RICHARD VAN WICKLER: Here's what I think is fascinating, Dean. You know, back in 2007, when I first joined LEAP, and I was learning from people like you and others like you in Law Enforcement Against Prohibition, there were a lot of phrases that we used a lot back then, that I then brought home and used in my community, phrases like this: we can't arrest our way out of this. Remember those phrases? We can't arrest our way. Remember we said that this, that the use, that drug addiction is a health problem, it's not a crime problem. That we should approach this with a healthcare based perspective, and not a criminal justice based perspective. You remember these things? Of course you do, because we still talk about it. But what was interesting, Dean, is when I went home in 2007, and I gave interviews with the radio, the newspaper, and the television, and I used these phrases, people looked at me like I was crazy.

Now this is to your point, about how we're evolving, and becoming depended upon, you now hear people in Washington, DC, the drug czar himself, today, say we can't arrest our way out of this. That it's a health problem and not a crime problem, that it should be treated with health care based issues and not crime based issues, and you have all of these new initiatives to try and get these people out of jail. You know what? We have made a difference. And they're not looking at us like we're crazy anymore.

But, I do have to tell you that it's distressing to me when I see a young chief of police, who's hard charging, hardcore, and he uses the phrase "can't arrest your way out of this" like he's the first person that's ever said it, and everybody thinks he's brilliant for coming up with it. But, it is proof positive that we've made significant gains.

DEAN BECKER: All right. There you have it, Mr. Richard Van Wickler, a long-term speaker for Law Enforcement Against Prohibition, please check out the website, LEAP.cc.

I'm here with the Director of Media Relations of the Drug Policy Alliance, Mister Tony Newman. Tony, what's on your mind?

TONY NEWMAN: Well, Dean, it's an amazing conference. It's hard to describe, I'm surrounded with fifteen hundred brothers and sisters from 71 countries around the world. We've been here, the energy's incredible. You know, a lot of people, it's a nice combination. Some people have been coming to these conferences for 20 years, and some people it's their first time, and it's, you know, you bring together all this energy, and it feels like, you know, we're on -- we're making a new future. You know, it's like, it's also an interesting thing, you know, on some ways it feels like there's hope in the air, we can kind of see marijuana legalization, we see people starting to talk about the need for harm reduction including, you know, some of our elected leaders, and things like that.

So there's all this hope, and then there's also still a lot of heaviness that happens when you're here. You know, our conference kicked off, we had Kemba Smith, who was granted clemency after many, many -- too many years, from, President Clinton gave her clemency. And then we had Jason Hernandez, who just got out two months ago, was given clemency by President Obama. And they started off the conference, and shared their stories. And it was powerful, you know, you get these people who are literally just home for the first time, and they reminded us, that they're thankful for being home, but that there's tens and thousands and hundreds of thousands of people who are still left behind.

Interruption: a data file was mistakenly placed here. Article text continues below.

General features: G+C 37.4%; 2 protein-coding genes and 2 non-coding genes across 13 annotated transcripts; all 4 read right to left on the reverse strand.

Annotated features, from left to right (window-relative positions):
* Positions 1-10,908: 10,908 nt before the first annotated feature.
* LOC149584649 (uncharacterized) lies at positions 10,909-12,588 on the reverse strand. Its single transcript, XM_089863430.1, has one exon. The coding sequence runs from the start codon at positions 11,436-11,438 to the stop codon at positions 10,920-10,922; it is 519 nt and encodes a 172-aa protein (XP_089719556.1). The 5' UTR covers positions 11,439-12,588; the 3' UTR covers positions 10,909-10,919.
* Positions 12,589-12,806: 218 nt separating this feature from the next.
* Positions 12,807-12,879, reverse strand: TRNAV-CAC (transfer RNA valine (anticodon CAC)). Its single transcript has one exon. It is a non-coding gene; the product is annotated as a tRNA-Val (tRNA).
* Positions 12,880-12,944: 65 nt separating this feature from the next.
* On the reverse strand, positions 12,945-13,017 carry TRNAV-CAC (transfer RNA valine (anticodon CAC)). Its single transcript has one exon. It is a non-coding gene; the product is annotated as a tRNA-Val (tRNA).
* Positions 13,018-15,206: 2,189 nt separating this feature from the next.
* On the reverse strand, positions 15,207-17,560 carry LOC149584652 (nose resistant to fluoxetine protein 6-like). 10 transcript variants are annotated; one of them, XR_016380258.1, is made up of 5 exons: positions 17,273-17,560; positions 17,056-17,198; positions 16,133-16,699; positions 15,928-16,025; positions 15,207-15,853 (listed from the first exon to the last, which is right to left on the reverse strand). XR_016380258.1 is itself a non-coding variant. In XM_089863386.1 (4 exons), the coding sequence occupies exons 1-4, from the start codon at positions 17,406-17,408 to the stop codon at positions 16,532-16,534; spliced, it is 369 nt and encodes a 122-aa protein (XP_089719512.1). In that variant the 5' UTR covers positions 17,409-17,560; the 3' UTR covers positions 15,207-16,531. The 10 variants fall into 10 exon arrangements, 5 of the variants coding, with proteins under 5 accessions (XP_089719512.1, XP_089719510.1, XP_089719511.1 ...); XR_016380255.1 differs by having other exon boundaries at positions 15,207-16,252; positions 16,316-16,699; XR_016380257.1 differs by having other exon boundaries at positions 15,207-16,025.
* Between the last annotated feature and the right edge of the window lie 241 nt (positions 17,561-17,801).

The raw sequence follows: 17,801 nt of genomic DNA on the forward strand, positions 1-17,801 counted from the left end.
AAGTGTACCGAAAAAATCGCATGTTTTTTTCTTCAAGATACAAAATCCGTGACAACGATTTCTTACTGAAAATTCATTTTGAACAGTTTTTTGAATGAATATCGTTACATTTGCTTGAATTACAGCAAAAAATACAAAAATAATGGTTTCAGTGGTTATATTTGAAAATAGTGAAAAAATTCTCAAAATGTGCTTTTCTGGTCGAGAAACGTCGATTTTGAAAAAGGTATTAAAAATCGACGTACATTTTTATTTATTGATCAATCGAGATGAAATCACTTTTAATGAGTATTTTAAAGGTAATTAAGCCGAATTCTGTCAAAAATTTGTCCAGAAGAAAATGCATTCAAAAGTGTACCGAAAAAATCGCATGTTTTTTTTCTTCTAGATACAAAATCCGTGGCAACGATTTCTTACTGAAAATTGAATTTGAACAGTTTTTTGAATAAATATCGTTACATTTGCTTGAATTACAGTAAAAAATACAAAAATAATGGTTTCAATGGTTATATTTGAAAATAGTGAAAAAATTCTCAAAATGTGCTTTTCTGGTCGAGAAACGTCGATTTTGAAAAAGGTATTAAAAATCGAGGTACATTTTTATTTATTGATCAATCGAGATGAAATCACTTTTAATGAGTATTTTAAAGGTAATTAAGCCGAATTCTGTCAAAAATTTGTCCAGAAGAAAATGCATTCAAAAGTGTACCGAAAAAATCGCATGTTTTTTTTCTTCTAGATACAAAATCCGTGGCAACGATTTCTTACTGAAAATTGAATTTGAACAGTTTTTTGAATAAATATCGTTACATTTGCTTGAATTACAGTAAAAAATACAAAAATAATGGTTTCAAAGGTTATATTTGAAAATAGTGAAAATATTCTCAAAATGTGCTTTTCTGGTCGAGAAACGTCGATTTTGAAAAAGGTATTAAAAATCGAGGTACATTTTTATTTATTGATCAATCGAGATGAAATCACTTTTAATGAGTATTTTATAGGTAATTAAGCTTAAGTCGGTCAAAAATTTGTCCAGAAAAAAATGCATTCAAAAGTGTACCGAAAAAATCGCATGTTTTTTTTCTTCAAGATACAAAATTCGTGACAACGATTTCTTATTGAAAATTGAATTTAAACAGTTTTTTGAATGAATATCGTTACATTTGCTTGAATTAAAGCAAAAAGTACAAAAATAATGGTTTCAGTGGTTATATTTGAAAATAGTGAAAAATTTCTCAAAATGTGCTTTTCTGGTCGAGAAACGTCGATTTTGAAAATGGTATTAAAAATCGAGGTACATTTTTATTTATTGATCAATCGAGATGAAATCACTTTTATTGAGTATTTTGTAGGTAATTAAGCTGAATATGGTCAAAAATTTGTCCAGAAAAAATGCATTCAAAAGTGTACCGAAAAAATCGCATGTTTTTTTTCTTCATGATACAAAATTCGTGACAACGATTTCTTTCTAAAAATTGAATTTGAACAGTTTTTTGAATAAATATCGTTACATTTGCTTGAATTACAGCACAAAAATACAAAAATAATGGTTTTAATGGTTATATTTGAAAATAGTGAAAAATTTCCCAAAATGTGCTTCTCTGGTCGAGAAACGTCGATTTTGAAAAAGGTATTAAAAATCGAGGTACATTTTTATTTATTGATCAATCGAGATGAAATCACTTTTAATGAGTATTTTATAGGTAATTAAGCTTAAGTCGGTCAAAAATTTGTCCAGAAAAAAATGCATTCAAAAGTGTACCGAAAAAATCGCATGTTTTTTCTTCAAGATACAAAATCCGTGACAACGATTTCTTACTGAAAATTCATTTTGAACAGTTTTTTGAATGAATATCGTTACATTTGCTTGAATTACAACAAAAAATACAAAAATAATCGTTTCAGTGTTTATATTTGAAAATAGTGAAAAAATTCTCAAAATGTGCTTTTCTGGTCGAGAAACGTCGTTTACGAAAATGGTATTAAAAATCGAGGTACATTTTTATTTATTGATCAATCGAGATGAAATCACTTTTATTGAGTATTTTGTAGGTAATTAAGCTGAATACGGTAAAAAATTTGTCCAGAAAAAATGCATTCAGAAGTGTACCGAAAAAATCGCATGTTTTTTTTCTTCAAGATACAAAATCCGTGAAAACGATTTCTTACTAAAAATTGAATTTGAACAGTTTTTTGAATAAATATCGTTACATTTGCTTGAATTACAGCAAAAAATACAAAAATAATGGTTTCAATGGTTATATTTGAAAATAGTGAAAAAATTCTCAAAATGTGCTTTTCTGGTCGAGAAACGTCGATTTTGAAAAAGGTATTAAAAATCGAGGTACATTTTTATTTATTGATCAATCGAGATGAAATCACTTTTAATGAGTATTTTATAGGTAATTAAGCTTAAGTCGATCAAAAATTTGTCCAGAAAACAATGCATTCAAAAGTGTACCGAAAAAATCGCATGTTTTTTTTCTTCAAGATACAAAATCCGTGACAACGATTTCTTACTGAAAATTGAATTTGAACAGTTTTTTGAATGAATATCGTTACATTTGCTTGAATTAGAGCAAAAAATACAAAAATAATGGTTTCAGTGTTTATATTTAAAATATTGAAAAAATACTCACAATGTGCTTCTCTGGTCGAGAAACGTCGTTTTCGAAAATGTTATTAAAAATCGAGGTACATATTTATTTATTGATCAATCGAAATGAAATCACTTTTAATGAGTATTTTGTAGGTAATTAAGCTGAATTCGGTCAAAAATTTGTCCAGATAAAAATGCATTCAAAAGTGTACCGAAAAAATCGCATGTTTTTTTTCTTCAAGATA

So, it's, you know, both those things coexist, the kind of optimism and hopefulness, and seeing friends, and strategizing and learning, and then also kind of feeling levels of sadness, you know, there's a lot of pain that people carry when they're hear. You know, just coming home, I just -- I just met Jeff, from Missouri, who just got out a couple months ago. He said September First he got out. I can't believe his story, he ended up spending 22 years behind bars for three grams of marijuana. He had two other marijuana offenses, he got busted with three grams, because he wouldn't snitch, because he wouldn't cooperate, the government, they gave him 25 years to life without parole. He recently got out after 22 years. His son, Chris, who's here, organized and mobilized and brought him home.

But here I am talking to Jeff, next to Art Way, who runs the Drug Policy Alliance Colorado office. Art helped make marijuana legal in Colorado, and we're standing next to this guy who spent 22 years of his life behind bars for three grams of marijuana. So it's something that's moving, and beautiful, and sad, and it's all together under one roof.

DEAN BECKER: We could use your help. You can learn how to help at the Drug Policy Alliance, DrugPolicy.org.

Well, that's about it, I hope you enjoyed this edition of Cultural Baggage. We'll have much more from the DPA conference in Washington, DC, in the coming weeks and as always I remind you, because of prohibition, you don't know what's in that bag. Please be careful.